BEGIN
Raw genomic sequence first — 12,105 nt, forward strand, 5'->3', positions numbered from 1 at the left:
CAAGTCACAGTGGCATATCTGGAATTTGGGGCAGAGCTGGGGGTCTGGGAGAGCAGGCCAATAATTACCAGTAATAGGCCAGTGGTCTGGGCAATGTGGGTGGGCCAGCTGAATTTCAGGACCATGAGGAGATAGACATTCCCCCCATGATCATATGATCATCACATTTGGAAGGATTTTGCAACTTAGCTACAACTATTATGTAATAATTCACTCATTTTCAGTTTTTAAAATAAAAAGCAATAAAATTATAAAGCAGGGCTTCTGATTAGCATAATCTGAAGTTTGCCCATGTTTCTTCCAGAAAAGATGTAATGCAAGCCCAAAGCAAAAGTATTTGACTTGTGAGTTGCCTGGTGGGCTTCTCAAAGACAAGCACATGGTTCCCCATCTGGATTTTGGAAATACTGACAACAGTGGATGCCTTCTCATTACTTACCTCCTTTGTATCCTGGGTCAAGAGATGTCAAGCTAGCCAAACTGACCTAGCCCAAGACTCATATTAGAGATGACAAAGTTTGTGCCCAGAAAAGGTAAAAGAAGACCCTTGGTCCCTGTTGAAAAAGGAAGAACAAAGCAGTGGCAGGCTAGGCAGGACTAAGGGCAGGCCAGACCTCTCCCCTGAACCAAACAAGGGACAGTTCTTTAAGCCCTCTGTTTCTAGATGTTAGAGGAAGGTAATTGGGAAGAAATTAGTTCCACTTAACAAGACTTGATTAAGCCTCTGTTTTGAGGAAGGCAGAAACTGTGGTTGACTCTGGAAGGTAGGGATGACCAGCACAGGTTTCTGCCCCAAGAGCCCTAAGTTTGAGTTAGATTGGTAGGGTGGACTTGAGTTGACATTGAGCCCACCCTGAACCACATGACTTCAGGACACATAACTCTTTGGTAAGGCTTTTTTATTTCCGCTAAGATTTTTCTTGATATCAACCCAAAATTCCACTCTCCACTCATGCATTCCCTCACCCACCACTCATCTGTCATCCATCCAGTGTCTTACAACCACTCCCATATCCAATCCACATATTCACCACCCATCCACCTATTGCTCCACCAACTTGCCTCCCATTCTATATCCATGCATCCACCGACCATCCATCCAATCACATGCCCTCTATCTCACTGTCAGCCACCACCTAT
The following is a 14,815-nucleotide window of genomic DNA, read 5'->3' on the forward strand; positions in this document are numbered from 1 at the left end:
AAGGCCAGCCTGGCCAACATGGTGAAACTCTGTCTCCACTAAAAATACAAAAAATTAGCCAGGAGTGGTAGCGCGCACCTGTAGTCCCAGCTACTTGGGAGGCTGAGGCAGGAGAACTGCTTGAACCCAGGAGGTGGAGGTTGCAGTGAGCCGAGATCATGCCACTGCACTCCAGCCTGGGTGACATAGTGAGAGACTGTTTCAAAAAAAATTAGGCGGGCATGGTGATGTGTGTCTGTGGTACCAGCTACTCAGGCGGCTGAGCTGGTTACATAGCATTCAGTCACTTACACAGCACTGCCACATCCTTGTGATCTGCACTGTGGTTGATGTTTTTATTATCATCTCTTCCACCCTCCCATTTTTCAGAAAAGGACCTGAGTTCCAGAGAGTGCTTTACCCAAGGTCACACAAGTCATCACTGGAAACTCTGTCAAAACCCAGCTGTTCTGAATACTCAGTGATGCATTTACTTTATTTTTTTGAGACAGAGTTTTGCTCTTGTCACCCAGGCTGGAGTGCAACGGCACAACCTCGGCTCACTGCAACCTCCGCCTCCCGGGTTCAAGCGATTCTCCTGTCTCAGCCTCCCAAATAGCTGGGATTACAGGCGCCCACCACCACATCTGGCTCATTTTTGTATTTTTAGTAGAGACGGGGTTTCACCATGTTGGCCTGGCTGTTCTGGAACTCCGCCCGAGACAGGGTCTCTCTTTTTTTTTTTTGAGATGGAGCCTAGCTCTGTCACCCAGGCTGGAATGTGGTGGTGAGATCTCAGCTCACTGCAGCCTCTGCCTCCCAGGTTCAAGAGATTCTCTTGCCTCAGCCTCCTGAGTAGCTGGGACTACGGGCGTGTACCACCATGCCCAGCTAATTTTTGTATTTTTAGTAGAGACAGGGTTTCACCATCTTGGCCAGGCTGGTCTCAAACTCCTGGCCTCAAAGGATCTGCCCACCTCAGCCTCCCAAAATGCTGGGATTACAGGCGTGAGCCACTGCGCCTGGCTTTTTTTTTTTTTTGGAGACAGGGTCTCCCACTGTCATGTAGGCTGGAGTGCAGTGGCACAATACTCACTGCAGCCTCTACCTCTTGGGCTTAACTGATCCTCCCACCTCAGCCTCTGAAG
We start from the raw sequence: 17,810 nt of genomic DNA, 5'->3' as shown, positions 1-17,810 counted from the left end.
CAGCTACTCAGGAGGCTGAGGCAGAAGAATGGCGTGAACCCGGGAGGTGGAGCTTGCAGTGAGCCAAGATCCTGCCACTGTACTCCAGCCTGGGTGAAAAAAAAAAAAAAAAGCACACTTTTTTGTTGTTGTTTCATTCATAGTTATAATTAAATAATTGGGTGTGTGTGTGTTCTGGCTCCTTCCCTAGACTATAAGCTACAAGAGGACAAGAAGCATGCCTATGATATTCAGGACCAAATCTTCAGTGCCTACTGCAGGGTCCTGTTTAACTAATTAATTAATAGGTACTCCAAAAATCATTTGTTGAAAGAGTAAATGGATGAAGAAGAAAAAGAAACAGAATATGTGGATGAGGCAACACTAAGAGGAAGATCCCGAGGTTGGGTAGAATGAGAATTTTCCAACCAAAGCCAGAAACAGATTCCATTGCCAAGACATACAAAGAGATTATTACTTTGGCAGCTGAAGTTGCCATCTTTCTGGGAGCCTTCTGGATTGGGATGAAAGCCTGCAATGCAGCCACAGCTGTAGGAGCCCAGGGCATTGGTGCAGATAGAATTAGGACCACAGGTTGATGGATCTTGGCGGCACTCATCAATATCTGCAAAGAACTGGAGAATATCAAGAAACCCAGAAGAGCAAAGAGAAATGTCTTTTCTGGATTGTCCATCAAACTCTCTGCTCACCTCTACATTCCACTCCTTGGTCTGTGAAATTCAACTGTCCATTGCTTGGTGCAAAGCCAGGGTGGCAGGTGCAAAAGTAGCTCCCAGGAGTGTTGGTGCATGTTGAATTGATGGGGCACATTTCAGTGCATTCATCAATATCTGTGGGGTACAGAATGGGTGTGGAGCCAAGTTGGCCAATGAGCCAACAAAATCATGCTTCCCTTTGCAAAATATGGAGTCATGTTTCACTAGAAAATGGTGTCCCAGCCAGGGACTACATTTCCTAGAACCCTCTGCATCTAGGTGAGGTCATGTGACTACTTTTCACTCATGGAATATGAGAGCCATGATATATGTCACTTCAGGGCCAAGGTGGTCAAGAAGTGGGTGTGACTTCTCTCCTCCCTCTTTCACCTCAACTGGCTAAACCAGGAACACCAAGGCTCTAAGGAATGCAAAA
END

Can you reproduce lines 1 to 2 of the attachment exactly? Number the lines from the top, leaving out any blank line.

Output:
Raw genomic sequence first — 12,105 nt, forward strand, 5'->3', positions numbered from 1 at the left:
CAAGTCACAGTGGCATATCTGGAATTTGGGGCAGAGCTGGGGGTCTGGGAGAGCAGGCCAATAATTACCAGTAATAGGCCAGTGGTCTGGGCAATGTGGGTGGGCCAGCTGAATTTCAGGACCATGAGGAGATAGACATTCCCCCCATGATCATATGATCATCACATTTGGAAGGATTTTGCAACTTAGCTACAACTATTATGTAATAATTCACTCATTTTCAGTTTTTAAAATAAAAAGCAATAAAATTATAAAGCAGGGCTTCTGATTAGCATAATCTGAAGTTTGCCCATGTTTCTTCCAGAAAAGATGTAATGCAAGCCCAAAGCAAAAGTATTTGACTTGTGAGTTGCCTGGTGGGCTTCTCAAAGACAAGCACATGGTTCCCCATCTGGATTTTGGAAATACTGACAACAGTGGATGCCTTCTCATTACTTACCTCCTTTGTATCCTGGGTCAAGAGATGTCAAGCTAGCCAAACTGACCTAGCCCAAGACTCATATTAGAGATGACAAAGTTTGTGCCCAGAAAAGGTAAAAGAAGACCCTTGGTCCCTGTTGAAAAAGGAAGAACAAAGCAGTGGCAGGCTAGGCAGGACTAAGGGCAGGCCAGACCTCTCCCCTGAACCAAACAAGGGACAGTTCTTTAAGCCCTCTGTTTCTAGATGTTAGAGGAAGGTAATTGGGAAGAAATTAGTTCCACTTAACAAGACTTGATTAAGCCTCTGTTTTGAGGAAGGCAGAAACTGTGGTTGACTCTGGAAGGTAGGGATGACCAGCACAGGTTTCTGCCCCAAGAGCCCTAAGTTTGAGTTAGATTGGTAGGGTGGACTTGAGTTGACATTGAGCCCACCCTGAACCACATGACTTCAGGACACATAACTCTTTGGTAAGGCTTTTTTATTTCCGCTAAGATTTTTCTTGATATCAACCCAAAATTCCACTCTCCACTCATGCATTCCCTCACCCACCACTCATCTGTCATCCATCCAGTGTCTTACAACCACTCCCATATCCAATCCACATATTCACCACCCATCCACCTATTGCTCCACCAACTTGCCTCCCATTCTATATCCATGCATCCACCGACCATCCATCCAATCACATGCCCTCTATCTCACTGTCAGCCACCACCTAT